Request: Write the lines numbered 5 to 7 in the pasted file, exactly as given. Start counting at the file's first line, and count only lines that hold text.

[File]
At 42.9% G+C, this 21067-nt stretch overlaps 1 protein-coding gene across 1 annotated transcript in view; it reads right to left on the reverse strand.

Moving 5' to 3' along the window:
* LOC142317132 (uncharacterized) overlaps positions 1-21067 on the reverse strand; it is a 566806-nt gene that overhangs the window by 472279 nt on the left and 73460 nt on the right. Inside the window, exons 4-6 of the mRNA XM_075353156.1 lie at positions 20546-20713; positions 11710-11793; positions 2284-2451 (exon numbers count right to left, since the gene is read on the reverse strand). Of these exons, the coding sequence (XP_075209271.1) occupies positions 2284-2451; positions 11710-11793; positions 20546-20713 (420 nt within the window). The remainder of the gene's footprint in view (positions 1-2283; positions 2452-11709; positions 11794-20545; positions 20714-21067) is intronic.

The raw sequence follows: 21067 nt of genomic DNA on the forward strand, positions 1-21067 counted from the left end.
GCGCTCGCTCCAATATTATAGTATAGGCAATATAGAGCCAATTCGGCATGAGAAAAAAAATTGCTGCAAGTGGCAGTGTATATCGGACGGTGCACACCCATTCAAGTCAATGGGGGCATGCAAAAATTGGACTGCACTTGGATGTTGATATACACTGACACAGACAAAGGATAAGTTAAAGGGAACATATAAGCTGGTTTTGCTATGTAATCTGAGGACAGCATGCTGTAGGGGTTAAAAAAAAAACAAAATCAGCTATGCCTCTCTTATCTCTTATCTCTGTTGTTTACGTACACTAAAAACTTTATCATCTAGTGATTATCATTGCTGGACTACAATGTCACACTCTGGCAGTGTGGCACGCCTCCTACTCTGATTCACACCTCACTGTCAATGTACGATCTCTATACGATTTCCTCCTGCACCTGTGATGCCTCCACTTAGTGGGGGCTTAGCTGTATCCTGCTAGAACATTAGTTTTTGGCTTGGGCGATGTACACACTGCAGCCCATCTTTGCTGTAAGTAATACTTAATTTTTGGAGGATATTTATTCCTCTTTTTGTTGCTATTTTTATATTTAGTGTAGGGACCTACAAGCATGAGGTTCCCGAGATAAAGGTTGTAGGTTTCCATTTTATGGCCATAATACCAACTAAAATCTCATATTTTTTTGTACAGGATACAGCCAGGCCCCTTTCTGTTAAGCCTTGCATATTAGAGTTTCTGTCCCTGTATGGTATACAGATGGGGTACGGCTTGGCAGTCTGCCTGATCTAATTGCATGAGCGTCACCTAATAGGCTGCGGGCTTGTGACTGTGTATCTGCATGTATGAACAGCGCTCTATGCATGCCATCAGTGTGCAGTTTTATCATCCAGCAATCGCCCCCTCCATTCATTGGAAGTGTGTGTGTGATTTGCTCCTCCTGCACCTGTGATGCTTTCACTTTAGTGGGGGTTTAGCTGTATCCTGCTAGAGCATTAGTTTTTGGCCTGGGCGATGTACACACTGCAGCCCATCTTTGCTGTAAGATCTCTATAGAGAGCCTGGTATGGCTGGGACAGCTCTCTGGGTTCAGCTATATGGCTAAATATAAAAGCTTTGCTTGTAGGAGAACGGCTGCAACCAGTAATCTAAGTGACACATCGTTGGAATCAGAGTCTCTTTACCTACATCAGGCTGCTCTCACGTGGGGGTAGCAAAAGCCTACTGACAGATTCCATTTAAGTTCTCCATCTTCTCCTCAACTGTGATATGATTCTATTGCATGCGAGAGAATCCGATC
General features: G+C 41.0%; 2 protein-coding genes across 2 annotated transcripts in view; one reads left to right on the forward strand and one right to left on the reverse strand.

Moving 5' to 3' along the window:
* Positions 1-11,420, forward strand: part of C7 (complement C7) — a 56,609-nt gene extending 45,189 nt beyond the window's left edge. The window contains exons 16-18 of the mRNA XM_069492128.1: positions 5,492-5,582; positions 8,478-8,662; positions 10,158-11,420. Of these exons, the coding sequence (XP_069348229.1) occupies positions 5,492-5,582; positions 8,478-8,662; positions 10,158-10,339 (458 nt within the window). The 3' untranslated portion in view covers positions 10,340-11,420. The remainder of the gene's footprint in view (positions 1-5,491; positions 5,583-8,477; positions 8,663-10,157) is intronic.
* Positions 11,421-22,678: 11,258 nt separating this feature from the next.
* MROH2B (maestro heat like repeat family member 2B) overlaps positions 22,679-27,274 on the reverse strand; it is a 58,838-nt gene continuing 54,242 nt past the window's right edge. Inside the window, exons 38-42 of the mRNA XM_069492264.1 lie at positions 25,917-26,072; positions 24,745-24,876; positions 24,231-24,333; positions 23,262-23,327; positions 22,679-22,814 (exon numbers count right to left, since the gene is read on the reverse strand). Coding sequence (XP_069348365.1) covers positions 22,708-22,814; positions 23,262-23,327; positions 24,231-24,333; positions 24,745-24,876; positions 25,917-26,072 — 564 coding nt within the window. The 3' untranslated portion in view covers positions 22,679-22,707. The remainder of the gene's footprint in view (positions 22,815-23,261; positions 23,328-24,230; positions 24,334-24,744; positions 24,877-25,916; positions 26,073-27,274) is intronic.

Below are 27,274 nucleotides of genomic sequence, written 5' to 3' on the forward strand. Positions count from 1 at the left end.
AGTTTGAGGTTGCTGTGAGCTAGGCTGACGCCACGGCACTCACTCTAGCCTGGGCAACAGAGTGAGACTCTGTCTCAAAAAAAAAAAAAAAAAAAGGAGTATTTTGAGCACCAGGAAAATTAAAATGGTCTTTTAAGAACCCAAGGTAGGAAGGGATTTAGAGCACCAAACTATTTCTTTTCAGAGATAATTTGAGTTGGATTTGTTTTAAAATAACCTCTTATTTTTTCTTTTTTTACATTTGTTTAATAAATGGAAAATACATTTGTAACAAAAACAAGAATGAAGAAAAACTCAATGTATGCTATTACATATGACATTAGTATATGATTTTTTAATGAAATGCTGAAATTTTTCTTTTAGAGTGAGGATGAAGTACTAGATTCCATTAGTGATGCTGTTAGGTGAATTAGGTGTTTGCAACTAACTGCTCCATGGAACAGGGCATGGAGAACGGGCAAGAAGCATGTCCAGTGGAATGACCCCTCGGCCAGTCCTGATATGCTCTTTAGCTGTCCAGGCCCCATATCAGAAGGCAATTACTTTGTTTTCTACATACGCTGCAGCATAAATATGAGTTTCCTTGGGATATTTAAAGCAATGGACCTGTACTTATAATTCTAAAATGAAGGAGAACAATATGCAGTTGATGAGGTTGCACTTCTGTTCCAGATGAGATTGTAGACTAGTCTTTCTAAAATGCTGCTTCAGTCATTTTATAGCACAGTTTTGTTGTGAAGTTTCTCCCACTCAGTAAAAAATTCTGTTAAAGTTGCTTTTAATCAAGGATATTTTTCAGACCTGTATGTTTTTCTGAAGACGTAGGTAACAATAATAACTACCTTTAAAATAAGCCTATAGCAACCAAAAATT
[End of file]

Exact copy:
GCGCTCGCTCCAATATTATAGTATAGGCAATATAGAGCCAATTCGGCATGAGAAAAAAAATTGCTGCAAGTGGCAGTGTATATCGGACGGTGCACACCCATTCAAGTCAATGGGGGCATGCAAAAATTGGACTGCACTTGGATGTTGATATACACTGACACAGACAAAGGATAAGTTAAAGGGAACATATAAGCTGGTTTTGCTATGTAATCTGAGGACAGCATGCTGTAGGGGTTAAAAAAAAAACAAAATCAGCTATGCCTCTCTTATCTCTTATCTCTGTTGTTTACGTACACTAAAAACTTTATCATCTAGTGATTATCATTGCTGGACTACAATGTCACACTCTGGCAGTGTGGCACGCCTCCTACTCTGATTCACACCTCACTGTCAATGTACGATCTCTATACGATTTCCTCCTGCACCTGTGATGCCTCCACTTAGTGGGGGCTTAGCTGTATCCTGCTAGAACATTAGTTTTTGGCTTGGGCGATGTACACACTGCAGCCCATCTTTGCTGTAAGTAATACTTAATTTTTGGAGGATATTTATTCCTCTTTTTGTTGCTATTTTTATATTTAGTGTAGGGACCTACAAGCATGAGGTTCCCGAGATAAAGGTTGTAGGTTTCCATTTTATGGCCATAATACCAACTAAAATCTCATATTTTTTTGTACAGGATACAGCCAGGCCCCTTTCTGTTAAGCCTTGCATATTAGAGTTTCTGTCCCTGTATGGTATACAGATGGGGTACGGCTTGGCAGTCTGCCTGATCTAATTGCATGAGCGTCACCTAATAGGCTGCGGGCTTGTGACTGTGTATCTGCATGTATGAACAGCGCTCTATGCATGCCATCAGTGTGCAGTTTTATCATCCAGCAATCGCCCCCTCCATTCATTGGAAGTGTGTGTGTGATTTGCTCCTCCTGCACCTGTGATGCTTTCACTTTAGTGGGGGTTTAGCTGTATCCTGCTAGAGCATTAGTTTTTGGCCTGGGCGATGTACACACTGCAGCCCATCTTTGCTGTAAGATCTCTATAGAGAGCCTGGTATGGCTGGGACAGCTCTCTGGGTTCAGCTATATGGCTAAATATAAAAGCTTTGCTTGTAGGAGAACGGCTGCAACCAGTAATCTAAGTGACACATCGTTGGAATCAGAGTCTCTTTACCTACATCAGGCTGCTCTCACGTGGGGGTAGCAAAAGCCTACTGACAGATTCCATTTAAGTTCTCCATCTTCTCCTCAACTGTGATATGATTCTATTGCATGCGAGAGAATCCGATC
General features: G+C 41.0%; 2 protein-coding genes across 2 annotated transcripts in view; one reads left to right on the forward strand and one right to left on the reverse strand.

Moving 5' to 3' along the window: